Journal of Business Ethics 13 (7):543 - 555 (1994)

This study examines the extent to which business students from Canada, Japan, Hong Kong, and Taiwan react differently to ethical dilemmas involving employees, supervisors, customers, suppliers, and business rivals. The empirical results show that the national origin of the students does have an impact on their reactions to particular ethical dilemmas. In addition, the results indicate that controlling for the problem of social desirability response bias is important to ensure the validity of the empirical findings.
Keywords No keywords specified (fix it)
Categories (categorize this paper)
DOI 10.1007/BF00881299
Edit this record
Mark as duplicate
Export citation
Find it on Scholar
Request removal from index
Revision history

Download options

PhilArchive copy

Upload a copy of this paper     Check publisher's policy     Papers currently archived: 65,714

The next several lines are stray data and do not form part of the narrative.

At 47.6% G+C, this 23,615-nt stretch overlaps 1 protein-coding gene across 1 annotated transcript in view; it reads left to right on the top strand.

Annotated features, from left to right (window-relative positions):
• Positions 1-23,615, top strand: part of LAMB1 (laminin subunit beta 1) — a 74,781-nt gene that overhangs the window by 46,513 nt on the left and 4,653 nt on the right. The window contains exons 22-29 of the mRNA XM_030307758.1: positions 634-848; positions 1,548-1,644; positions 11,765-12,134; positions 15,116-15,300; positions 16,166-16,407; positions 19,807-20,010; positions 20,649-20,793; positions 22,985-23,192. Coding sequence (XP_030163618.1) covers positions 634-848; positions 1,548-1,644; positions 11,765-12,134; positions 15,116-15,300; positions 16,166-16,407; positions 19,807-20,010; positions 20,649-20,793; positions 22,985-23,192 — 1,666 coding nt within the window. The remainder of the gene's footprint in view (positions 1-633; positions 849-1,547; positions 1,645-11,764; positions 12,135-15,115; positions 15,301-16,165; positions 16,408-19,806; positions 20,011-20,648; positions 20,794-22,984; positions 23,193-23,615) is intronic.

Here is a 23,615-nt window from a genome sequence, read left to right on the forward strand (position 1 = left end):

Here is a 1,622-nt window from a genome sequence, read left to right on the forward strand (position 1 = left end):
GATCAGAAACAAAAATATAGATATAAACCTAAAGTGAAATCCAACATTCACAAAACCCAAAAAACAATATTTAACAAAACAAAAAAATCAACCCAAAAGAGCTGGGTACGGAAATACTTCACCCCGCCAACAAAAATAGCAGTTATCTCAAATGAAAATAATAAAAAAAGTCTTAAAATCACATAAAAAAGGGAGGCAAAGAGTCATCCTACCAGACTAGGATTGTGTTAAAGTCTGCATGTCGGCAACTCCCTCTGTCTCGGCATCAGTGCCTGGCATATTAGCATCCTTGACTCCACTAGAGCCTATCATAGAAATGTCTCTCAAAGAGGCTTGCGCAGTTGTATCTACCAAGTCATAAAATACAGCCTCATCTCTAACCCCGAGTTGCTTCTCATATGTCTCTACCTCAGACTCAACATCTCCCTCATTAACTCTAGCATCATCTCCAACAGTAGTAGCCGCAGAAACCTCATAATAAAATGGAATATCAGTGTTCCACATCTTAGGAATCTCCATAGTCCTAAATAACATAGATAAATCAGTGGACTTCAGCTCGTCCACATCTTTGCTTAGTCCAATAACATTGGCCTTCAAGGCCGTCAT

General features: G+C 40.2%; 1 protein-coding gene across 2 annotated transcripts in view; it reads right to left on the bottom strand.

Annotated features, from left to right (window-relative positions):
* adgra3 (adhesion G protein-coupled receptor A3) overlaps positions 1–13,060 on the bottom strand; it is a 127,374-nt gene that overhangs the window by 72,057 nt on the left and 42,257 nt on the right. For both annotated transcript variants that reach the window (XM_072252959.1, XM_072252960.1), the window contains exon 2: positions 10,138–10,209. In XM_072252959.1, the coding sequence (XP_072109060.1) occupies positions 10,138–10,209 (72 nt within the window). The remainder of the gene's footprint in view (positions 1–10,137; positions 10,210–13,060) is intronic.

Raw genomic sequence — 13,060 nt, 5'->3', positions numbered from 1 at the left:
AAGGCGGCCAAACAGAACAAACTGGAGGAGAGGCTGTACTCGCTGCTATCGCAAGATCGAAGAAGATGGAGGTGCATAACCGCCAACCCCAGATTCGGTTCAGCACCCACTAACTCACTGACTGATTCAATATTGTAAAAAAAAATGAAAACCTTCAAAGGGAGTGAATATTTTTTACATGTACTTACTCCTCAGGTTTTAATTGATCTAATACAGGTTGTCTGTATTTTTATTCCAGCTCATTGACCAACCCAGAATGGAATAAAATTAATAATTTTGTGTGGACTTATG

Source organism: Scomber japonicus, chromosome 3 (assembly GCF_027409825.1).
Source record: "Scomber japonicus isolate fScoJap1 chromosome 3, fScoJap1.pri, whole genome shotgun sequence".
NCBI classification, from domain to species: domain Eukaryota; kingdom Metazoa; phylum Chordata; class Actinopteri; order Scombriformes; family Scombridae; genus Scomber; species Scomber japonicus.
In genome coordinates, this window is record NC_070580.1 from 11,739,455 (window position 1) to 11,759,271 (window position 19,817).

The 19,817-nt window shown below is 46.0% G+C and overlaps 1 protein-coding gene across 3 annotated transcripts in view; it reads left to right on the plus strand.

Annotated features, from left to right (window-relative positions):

External links

Setup an account with your affiliations in order to access resources via your University's proxy server
Configure custom proxy (use this if your affiliation does not provide a proxy)
Through your library

References found in this work BETA

View all 13 references / Add more references

Citations of this work BETA

Islamic Ethics and the Implications for Business.Gillian Rice - 1999 - Journal of Business Ethics 18 (4):345 - 358.

View all 38 citations / Add more citations

Similar books and articles


Added to PP index

Total views
27 ( #411,751 of 2,462,742 )

Recent downloads (6 months)
1 ( #449,387 of 2,462,742 )

How can I increase my downloads?


My notes